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i know how to pick a trianlge fine and can identify which triangle and where exactly the ray hits but i have a new situation. I want to pick a triangle as usual but then get the quad that triangle belongs to. So i get a square. ------- |\#|\ | |*\| \| ------- |\ |\ | | \| \| ------- * is the point i pick with the ray. I need to find the triangle # also to store so i can pait them both with a new texture. Eventually i will change this but i hope i can do it this way for now.

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I don't think it's anything related to math. Rather the underlying data structure.
For example, I hold my triangles in an array (actually, only vertices, but that's the same), so I know, that the two triangles are next to each other. All I have to know is if the triangle has odd/even index in the array. Since you know one of your triangles, it seems no prob.

Or did I misunderstand your question?

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You basically want to find a triangle sharing an edge with the triangle you pick up so that you can combine them into a quad. The problem is, the triangle sharing wich edge? There are way too many possible solutions to be able to help without a more broad view of the problem you are trying to solve.

Do you triangulate the mesh yourself from a quad representation? Does it matter that the quad be planar and if yes, what will you do when all you can find is a triangle that would result in a non-planar quad... Do you have to support polygon soup?

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sorry the everything is in direct x mesh files. I use the dx intersect function to get which index the triangle is.

And they can be as twisted as they want i just want to paint the whole square not just one triangle with a new texture.

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Quote:
 Original post by TAlchemistsorry the everything is in direct x mesh files.[...]And they can be as twisted as they want i just want to paint the whole square not just one triangle with a new texture.

If you assume each triangle has exactly one twin-triangle (if not, this task would be unsolvable), then it's not so twisted ;)

You got a structure, that you know something about, and then willingly pack it into a mesh (.x) file, that you know less about. It's like casting a derived class to a base one - you loose some info.

We obviously don't have the whole picture here, but I'll risk an oppinion anyway - drop X-files, as you need more complicated and specialized functionality.

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Quote:
 Original post by TAlchemistsorry the everything is in direct x mesh files. I use the dx intersect function to get which index the triangle is. And they can be as twisted as they want i just want to paint the whole square not just one triangle with a new texture.

So this is for a 3d paint program?

If yes, unless you have very good reasons not to use the usual approach, I suggest you to simply have your artists UVmap their objects and from there work your way from the intersection point to the correct UV in the correct texture (if more than one texture on a mesh).

Another very generic solution if you really want to have one quad = one texture would be to simply assign half a texture to a triangle on any basis you wish (for example on the first hit). This is going to be extremely wasteful however.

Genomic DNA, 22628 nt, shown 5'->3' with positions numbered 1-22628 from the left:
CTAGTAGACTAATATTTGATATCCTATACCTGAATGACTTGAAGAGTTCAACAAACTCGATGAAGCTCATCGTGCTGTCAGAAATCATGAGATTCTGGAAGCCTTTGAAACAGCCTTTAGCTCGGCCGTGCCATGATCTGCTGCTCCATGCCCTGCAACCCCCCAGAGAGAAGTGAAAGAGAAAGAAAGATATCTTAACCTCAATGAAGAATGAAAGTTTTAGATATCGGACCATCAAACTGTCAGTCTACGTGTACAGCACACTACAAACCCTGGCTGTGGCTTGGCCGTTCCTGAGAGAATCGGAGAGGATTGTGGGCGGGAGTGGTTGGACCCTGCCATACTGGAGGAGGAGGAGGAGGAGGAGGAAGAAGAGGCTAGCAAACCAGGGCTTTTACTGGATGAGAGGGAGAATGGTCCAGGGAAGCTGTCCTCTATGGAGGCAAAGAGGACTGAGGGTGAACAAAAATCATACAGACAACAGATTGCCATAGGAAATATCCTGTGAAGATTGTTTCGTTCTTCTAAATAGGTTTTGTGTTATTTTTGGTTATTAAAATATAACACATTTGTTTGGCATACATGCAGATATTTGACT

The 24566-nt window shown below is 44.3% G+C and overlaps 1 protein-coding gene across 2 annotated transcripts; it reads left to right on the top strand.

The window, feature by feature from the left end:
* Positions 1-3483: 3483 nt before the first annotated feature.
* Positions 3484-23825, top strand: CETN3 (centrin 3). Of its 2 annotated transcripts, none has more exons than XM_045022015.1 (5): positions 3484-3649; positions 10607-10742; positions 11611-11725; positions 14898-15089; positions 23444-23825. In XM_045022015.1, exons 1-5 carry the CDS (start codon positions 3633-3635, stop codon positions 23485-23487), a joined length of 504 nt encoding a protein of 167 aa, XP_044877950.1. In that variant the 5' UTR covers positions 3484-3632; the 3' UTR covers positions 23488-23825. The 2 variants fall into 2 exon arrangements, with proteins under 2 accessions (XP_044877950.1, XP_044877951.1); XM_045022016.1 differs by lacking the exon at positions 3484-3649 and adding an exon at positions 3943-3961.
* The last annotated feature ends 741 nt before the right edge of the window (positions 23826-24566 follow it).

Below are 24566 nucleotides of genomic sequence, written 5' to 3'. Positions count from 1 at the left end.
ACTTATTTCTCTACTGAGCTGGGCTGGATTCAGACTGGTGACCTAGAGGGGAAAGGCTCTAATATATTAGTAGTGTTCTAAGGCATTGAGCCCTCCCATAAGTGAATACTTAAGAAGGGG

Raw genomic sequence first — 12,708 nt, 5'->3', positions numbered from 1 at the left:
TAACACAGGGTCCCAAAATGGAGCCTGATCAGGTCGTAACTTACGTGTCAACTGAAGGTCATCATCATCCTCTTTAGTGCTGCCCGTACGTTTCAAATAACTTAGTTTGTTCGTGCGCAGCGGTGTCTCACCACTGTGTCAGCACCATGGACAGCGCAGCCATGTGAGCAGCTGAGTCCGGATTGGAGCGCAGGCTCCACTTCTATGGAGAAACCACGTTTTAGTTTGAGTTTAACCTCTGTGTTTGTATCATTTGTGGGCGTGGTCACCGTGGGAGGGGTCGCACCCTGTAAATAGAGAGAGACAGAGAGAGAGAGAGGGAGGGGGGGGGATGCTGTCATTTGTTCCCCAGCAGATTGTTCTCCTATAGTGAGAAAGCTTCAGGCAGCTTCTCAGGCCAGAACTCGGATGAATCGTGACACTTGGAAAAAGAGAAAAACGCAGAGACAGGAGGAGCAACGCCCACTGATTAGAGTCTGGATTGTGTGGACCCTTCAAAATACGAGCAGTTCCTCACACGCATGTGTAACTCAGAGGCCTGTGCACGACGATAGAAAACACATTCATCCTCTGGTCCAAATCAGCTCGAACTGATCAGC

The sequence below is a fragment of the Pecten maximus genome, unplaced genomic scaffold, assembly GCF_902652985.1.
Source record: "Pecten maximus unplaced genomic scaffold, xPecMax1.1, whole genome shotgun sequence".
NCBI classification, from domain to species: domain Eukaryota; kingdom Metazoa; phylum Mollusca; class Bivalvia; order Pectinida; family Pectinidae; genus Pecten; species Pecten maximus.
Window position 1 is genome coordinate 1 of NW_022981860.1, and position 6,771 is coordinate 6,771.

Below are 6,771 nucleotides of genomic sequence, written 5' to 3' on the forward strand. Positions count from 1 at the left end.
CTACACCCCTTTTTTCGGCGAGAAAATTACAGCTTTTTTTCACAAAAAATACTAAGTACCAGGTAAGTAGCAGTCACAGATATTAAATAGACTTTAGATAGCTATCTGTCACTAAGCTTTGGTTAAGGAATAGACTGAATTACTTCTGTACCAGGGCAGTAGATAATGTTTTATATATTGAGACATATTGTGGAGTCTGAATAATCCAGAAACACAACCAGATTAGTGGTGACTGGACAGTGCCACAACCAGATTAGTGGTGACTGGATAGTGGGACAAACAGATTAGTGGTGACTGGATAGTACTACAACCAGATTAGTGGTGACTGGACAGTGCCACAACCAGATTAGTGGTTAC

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The map is a regualr field of quads that was made into triangles then exported into a direct x file. They are uniform and mathcing each other in each quad.

The reason is to allow the player to go into the world and hit a button when standing in a triangle to claim the quad he is standing in. It then gets a texture of bare earth and he can then work the soil and farm. I am simulating a farming game to test ai, scripting, changing the world, and basic game mechanics.

So i want a player to be able to select his location as a ray down to the ground to choose the triangle he is on < done > then get the matching triangle in that quad to create a new object that will overdraw the regualr terrain so he can farm it. You get as many quads to farm as you have levels in Farming Skill if you care to know.

This will allow me to build a farm field, then add structures like houses, barns, grain bins, and eventually hire workers < ai testing > to tend the fields/harvest/plant and allow random events <scripts> and monster/animal attacks.

so it could be like this
-------
|\#|\ |
|*\| \|
-------
|\ |\ |
| \| \|
-------

or

-------
|\#| /|
|*\|/ |
-------
|\ |\ |
| \| \|
-------

but still matched pairs.

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If all quads lie on a simple plane, there's no need to use .x mesh at all. Manual ray-casting is a piece of cake then.
But if it's a regular height-field, then it's somewhat complex (I know, as I was writing it myself for my heightfield) and you probably would want to avoid coding it.

Let's assume you are holding the heightfield data in a 2D array (and in the mesh). You pick a triangle. If all those quads are regular, you could quite easily find out, which of the picked-triangle's vertices is the Bottom-Left one (as in your drawings). Based on XZ coords of the vertex, you can get the proper index in the 2D array. From the array, you simply get the whole quad.

I'm doing something similar, to find terrain normal in a given point.

(*I'm still against using X-files in this case.*)

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well i am using it for now and am working on getting a satisfactory heightmapped version working but will leave it be for now. The meshes are just easy to load with default code, are self contained, and simple to use.

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